I tried to make some plinker loads, but they would not shoot with any consistancy due to keyholeing. I tried a starting load from the RCBS cast bullet manual, but used the SGC and came up with a load that shoot as well as the jacketed bullets. No custom mold, no special sizer, just a mold that was about right, the SGC and a decent load out of a manual. I believe that the SGC did help seal the gases behind the bullet enough to prevent gas cutting and massive leading. It was a bad barrel, but became a fun shooter but never a really great shooter.

If you have a barrel that leads, it is worth trying the SGC. If you have a reverse choke in a barrel, it is worth trying. Will it add lube to a barrel and produce fliers? I don't know, but if a guy can make paper socks for a bullet and not burn them, it is not too likely that it will melt the wax and coat the bore if only the edge of the disc of wax is in contact with the barrel. But it might be worth trying to see if that actually does or does not happen. Check the information from the link and see if you think it might be helpful.

I also use the SGC when shooting round buck shot in my 6mm TCU and 223 contender barrels. Minute of grass hopper to about 15 yards and a little pistol powder just for fun. If it is not fun, why do it? Dusty
 

Paladin

New Member
Hi fellas:
Dusty wrote and mentioned that "Soft Gas Checks" has been mentioned here, and that maybe some additional information about SGCs is in order. Since I've been selling them since introducing them in September, 1983, maybe I can help.

Soft Gas Checks started as a version of dental wax, but since then the formula has been tweaked in order to impart more toughness to the body of the final product. Dusty provided a link to Alex's kind creation of a limited UK website which posts the instructions on how to use and what to expect. However, the prices are obsolete: now (for a little while yet) a five-lb. box of wax sheets is fifty dollars ($50) PLUS shipping. Currently, the shipping costs a bit less than $12, using Priority Mail Flat Rate, medium-sized box. If a single sheet sample is wanted, this costs a dollar (for now, anyway). Send orders to:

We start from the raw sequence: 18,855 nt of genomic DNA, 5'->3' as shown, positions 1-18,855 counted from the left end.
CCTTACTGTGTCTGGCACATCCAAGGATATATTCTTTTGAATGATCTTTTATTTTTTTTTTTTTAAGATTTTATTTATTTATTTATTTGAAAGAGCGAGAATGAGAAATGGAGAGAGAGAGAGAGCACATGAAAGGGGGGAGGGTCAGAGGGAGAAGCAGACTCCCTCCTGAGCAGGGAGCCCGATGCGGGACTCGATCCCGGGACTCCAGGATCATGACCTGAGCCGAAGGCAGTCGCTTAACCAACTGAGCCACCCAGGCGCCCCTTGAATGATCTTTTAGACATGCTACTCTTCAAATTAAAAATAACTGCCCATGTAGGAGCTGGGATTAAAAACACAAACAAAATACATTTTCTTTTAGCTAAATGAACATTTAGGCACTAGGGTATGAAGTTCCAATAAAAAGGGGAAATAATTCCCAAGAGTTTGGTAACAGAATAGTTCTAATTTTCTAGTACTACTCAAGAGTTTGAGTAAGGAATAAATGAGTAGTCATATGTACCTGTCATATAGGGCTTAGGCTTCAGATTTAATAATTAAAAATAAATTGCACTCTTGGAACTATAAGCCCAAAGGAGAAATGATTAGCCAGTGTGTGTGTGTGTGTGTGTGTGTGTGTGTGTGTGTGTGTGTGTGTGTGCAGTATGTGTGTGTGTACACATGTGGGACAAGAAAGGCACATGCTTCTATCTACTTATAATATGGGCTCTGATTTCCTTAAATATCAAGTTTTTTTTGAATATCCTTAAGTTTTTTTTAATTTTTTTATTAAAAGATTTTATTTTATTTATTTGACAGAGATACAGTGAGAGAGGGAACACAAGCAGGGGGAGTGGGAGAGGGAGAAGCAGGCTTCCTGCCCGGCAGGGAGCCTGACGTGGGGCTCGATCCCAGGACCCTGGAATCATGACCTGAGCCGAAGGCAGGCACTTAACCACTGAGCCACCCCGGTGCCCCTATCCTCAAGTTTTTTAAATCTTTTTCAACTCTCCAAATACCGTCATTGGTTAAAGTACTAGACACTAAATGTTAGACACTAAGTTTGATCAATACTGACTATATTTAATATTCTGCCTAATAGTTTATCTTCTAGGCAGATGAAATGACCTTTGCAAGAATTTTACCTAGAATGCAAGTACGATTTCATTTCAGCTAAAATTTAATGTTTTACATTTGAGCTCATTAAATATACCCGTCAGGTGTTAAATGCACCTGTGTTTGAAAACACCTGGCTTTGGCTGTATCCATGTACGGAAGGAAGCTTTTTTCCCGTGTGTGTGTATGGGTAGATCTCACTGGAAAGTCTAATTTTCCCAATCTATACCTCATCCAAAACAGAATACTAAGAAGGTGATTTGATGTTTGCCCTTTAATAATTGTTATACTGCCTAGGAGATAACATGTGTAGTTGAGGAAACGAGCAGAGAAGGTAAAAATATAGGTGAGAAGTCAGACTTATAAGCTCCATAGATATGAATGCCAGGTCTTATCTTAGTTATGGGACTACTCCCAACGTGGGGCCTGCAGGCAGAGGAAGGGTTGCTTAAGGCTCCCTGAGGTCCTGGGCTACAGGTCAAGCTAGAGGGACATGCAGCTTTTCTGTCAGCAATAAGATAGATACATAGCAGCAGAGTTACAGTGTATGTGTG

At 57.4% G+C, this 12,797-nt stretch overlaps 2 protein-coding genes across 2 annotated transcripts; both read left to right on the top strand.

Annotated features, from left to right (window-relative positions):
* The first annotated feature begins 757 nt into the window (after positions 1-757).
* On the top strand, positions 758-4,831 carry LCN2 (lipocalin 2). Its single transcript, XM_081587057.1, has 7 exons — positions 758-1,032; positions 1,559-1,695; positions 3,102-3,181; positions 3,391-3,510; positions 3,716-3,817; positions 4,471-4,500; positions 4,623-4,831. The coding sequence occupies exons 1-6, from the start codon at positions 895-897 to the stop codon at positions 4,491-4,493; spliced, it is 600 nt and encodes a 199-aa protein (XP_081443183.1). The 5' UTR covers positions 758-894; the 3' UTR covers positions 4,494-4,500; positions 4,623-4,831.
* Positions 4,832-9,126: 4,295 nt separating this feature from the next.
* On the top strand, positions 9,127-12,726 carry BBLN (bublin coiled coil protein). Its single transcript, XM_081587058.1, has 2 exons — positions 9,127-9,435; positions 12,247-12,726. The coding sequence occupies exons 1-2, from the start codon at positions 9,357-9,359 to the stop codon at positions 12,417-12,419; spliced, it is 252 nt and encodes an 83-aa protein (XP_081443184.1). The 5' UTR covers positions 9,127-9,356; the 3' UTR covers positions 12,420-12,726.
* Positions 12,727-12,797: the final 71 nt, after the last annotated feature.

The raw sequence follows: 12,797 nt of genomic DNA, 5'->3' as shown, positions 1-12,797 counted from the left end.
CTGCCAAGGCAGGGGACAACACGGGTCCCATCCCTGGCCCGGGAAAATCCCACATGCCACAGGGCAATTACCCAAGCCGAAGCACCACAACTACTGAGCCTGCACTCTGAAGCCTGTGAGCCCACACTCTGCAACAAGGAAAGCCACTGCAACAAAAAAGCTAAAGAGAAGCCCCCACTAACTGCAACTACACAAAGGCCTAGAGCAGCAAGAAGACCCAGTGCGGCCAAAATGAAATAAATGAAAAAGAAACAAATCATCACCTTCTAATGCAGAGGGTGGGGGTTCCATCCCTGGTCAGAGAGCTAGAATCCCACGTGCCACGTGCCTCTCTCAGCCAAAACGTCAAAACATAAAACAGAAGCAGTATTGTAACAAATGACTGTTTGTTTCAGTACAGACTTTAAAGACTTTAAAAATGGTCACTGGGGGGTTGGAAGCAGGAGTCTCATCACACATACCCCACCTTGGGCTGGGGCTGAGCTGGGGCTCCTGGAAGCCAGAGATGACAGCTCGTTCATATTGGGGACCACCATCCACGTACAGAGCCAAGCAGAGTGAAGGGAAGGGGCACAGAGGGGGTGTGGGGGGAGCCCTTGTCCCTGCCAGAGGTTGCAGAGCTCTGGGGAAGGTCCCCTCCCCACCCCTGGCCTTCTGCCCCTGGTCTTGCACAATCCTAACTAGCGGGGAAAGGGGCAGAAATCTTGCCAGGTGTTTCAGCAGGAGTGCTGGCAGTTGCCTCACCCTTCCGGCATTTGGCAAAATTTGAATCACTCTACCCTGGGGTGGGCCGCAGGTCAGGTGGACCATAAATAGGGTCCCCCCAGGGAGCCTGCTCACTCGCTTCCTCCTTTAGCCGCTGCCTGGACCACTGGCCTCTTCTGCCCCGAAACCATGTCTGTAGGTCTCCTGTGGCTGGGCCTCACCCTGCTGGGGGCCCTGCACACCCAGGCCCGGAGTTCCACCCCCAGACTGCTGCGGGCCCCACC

CFVentures
509 S Harvey Drive
Bloomington, Indiana 47403-1715

I hope this is helpful,
Paladin
 

Brad

Administrator
Staff member
It doesn't get much more straight from the horse's mouth than that.

I may just see if I can find a couple guys who want to split a box.

Thanks for the post Paladin.
 

Rex

Member
I remember some years back that cutting plugs out of Styrofoam meat trays was the checker for barrel leading so I tried it on a S&W 686. All I got was a tiny bit wiser.
 

Jeff H

NW Ohio
..........biggest thing since ice cream,.......................
Or ice cream cartons, milk cartons, milk jugs, meat trays,.... Those were popular options that some thought made all things all better.

Wool felt wads over heavy charges of WC820 will stink the place up, but those actually worked for what I was doing. The smell disuaded me so I went another route. All of my experimentation on these things was when commercial cast was so cheap that I got away from casting for several years and caused myself a bunch of new problems - but discovered tumble-lubing.

I was grasping at straws then, but have learned enough that revisiting the "wax cookie" or "trash wads" could be an option for specific applications. They didn't help with undersized revolver throats or too-hard/undersized commercial cast though.
 

Rex

Member
My S&W 686 has awfully tight throats. My smallest push through sizer is .3575 and he bullets are still a hard push and pound through the cylinder so I soften the mix up and it works pretty good.
 

Brad

Administrator
Staff member
My S&W 686 has awfully tight throats. My smallest push through sizer is .3575 and he bullets are still a hard push and pound through the cylinder so I soften the mix up and it works pretty good.
My wife’s 686 had that issue. I reamed them out and no more leading.